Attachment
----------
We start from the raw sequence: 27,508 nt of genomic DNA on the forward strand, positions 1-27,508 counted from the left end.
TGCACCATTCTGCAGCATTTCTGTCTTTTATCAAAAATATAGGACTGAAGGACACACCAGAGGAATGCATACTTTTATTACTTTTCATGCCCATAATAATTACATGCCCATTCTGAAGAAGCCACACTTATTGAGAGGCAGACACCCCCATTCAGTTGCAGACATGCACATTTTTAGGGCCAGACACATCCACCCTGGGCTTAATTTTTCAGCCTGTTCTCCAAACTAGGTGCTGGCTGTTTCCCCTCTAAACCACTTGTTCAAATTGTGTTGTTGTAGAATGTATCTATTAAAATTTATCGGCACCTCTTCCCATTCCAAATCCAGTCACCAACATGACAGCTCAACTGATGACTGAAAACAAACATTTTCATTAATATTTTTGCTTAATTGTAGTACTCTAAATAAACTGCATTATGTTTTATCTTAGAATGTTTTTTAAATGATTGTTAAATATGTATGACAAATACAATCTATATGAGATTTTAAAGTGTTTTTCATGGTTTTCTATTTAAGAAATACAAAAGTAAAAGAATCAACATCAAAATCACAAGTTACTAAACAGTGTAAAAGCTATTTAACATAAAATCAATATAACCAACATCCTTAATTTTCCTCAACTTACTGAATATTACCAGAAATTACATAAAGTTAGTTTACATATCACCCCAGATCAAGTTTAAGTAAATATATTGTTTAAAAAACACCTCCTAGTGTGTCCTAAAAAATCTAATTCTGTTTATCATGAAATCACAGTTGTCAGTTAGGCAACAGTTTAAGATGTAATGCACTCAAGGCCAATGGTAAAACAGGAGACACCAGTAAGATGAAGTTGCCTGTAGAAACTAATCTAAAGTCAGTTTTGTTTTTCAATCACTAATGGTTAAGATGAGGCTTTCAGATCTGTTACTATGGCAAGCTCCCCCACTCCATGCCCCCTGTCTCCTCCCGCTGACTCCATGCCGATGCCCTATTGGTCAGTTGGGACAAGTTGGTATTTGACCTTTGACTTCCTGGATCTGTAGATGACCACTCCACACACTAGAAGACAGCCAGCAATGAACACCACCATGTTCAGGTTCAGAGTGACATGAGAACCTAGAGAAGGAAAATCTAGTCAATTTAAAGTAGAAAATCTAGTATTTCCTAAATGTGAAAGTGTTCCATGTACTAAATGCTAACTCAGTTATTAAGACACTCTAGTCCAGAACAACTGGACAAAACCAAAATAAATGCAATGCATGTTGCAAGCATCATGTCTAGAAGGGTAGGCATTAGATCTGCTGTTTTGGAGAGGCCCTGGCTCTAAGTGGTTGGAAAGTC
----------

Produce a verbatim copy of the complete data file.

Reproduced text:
We start from the raw sequence: 27,508 nt of genomic DNA on the forward strand, positions 1-27,508 counted from the left end.
TGCACCATTCTGCAGCATTTCTGTCTTTTATCAAAAATATAGGACTGAAGGACACACCAGAGGAATGCATACTTTTATTACTTTTCATGCCCATAATAATTACATGCCCATTCTGAAGAAGCCACACTTATTGAGAGGCAGACACCCCCATTCAGTTGCAGACATGCACATTTTTAGGGCCAGACACATCCACCCTGGGCTTAATTTTTCAGCCTGTTCTCCAAACTAGGTGCTGGCTGTTTCCCCTCTAAACCACTTGTTCAAATTGTGTTGTTGTAGAATGTATCTATTAAAATTTATCGGCACCTCTTCCCATTCCAAATCCAGTCACCAACATGACAGCTCAACTGATGACTGAAAACAAACATTTTCATTAATATTTTTGCTTAATTGTAGTACTCTAAATAAACTGCATTATGTTTTATCTTAGAATGTTTTTTAAATGATTGTTAAATATGTATGACAAATACAATCTATATGAGATTTTAAAGTGTTTTTCATGGTTTTCTATTTAAGAAATACAAAAGTAAAAGAATCAACATCAAAATCACAAGTTACTAAACAGTGTAAAAGCTATTTAACATAAAATCAATATAACCAACATCCTTAATTTTCCTCAACTTACTGAATATTACCAGAAATTACATAAAGTTAGTTTACATATCACCCCAGATCAAGTTTAAGTAAATATATTGTTTAAAAAACACCTCCTAGTGTGTCCTAAAAAATCTAATTCTGTTTATCATGAAATCACAGTTGTCAGTTAGGCAACAGTTTAAGATGTAATGCACTCAAGGCCAATGGTAAAACAGGAGACACCAGTAAGATGAAGTTGCCTGTAGAAACTAATCTAAAGTCAGTTTTGTTTTTCAATCACTAATGGTTAAGATGAGGCTTTCAGATCTGTTACTATGGCAAGCTCCCCCACTCCATGCCCCCTGTCTCCTCCCGCTGACTCCATGCCGATGCCCTATTGGTCAGTTGGGACAAGTTGGTATTTGACCTTTGACTTCCTGGATCTGTAGATGACCACTCCACACACTAGAAGACAGCCAGCAATGAACACCACCATGTTCAGGTTCAGAGTGACATGAGAACCTAGAGAAGGAAAATCTAGTCAATTTAAAGTAGAAAATCTAGTATTTCCTAAATGTGAAAGTGTTCCATGTACTAAATGCTAACTCAGTTATTAAGACACTCTAGTCCAGAACAACTGGACAAAACCAAAATAAATGCAATGCATGTTGCAAGCATCATGTCTAGAAGGGTAGGCATTAGATCTGCTGTTTTGGAGAGGCCCTGGCTCTAAGTGGTTGGAAAGTC